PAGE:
Thursday, May 1, 2008

Down the memory hole

There's been a number of articles and news items in the last day detailing the various transgressions of Colorado Springs state Representative Douglas Bruce but for some reason this incident seems to have disappeared from the record,

Rep. Douglas Bruce made much of his decision to wait until five days after the opening of this year's legislative session to be sworn in despite appeals by his own party that he start on time.

But records show the Colorado Springs Republican charged per diem, and received payment, as if he had started on day one.

State law allows lawmakers such as Bruce who live outside the Denver metro area to receive up to $150 per day as compensation for living expenses. They are also allowed mileage reimbursement for up to one round-trip home per week.

For the month of January, Bruce charged the General Assembly $3,450 - the maximum allowable for 23 days of per diem expenses. He did not charge for mileage.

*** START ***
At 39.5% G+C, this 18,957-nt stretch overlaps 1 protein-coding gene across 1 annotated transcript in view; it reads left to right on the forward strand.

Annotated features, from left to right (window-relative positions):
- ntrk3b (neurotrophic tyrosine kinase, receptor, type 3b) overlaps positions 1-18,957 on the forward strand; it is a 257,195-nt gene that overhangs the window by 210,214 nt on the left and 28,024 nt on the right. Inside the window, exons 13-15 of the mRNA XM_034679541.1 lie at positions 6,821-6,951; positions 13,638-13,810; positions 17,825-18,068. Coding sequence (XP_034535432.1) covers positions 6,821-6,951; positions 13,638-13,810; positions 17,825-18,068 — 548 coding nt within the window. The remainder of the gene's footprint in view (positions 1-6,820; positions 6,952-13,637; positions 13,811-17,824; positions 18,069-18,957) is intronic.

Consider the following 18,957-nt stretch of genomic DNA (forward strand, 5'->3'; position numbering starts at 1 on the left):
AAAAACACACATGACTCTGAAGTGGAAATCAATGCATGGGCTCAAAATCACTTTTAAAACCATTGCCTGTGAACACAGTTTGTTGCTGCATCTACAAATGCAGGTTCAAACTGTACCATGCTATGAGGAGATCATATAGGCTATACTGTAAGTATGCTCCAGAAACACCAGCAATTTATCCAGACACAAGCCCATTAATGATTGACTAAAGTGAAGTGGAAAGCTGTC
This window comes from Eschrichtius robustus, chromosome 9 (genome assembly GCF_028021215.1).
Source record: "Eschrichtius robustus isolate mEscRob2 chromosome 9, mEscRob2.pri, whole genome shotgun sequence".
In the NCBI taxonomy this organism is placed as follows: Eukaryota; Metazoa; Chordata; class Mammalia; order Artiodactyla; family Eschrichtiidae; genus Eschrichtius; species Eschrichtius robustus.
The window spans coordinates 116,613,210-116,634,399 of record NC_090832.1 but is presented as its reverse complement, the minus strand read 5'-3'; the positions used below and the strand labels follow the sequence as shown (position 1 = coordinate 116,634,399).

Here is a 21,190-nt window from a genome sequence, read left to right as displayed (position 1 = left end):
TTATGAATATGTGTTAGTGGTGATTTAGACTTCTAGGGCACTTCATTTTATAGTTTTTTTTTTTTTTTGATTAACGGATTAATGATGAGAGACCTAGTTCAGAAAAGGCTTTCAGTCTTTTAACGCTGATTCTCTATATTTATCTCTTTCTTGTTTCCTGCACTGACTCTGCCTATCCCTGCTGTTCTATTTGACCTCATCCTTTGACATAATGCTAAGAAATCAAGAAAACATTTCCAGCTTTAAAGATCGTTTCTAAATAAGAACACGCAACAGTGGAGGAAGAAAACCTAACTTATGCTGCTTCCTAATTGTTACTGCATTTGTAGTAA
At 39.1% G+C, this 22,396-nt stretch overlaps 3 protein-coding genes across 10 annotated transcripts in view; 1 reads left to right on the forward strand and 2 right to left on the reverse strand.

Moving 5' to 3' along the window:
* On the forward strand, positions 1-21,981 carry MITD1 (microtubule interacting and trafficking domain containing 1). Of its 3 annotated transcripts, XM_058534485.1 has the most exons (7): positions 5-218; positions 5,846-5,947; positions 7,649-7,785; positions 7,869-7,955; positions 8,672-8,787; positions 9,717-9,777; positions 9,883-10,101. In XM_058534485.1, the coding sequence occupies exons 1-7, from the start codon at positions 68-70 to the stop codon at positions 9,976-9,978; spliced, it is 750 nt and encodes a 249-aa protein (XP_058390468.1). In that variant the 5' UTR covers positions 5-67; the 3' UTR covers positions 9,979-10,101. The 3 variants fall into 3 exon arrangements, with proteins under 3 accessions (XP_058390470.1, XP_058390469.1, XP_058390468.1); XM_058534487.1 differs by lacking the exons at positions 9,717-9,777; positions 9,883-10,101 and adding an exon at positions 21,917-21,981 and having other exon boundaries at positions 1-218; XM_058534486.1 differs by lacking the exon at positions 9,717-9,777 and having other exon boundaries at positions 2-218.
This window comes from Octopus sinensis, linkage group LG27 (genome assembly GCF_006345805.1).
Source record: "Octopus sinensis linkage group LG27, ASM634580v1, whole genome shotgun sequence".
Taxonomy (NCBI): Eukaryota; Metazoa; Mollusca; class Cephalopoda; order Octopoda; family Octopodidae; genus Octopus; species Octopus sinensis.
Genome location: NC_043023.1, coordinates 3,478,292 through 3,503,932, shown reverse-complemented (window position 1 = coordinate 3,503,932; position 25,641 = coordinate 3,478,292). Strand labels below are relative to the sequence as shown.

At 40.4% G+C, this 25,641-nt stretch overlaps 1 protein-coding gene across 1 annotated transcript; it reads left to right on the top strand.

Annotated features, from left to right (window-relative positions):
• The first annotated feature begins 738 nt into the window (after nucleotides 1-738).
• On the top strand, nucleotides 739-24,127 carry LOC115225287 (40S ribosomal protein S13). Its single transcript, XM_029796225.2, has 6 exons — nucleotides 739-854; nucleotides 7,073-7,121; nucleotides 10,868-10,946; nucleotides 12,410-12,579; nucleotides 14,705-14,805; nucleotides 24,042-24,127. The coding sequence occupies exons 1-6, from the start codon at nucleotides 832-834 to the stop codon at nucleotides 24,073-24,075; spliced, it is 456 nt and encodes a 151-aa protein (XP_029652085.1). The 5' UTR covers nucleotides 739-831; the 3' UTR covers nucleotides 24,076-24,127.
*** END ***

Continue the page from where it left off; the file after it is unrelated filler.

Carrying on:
If he had been sworn in on the first day of the session Jan. 9, he could have been eligible to claim up to 23 days of per diem.

However, Bruce was only a sworn member of the General Assembly for 18 days in January. By law, then, he was only elibigle for up to 18 days, which would have totaled $2,700.

Why has this been swept under the rug? Bruce repaid the money but only after he was confronted about his over-charging. For a man who's built his entire career on bemoaning wasteful government spending it sure seems relevant to note this incident when recounting his other disgraceful behavior.

I'm not buying the theory that this was some sort of oversight and honest error on his part. Bruce made a spectacle out of manipulating his swearing in order to allow him to stand for election for one more 2 year term that he had to know when his starting date was. It's not a large sum of money but it's not insignificant either and given what Douglas Bruce professes to stand for it's entirely relevant to any discussion of his behavior and whether or not he should remain a member of the General Assembly.


Phil said...

It wasn't swept under the rug. There were a few articles in the paper about this when it first came to light.

Phil said...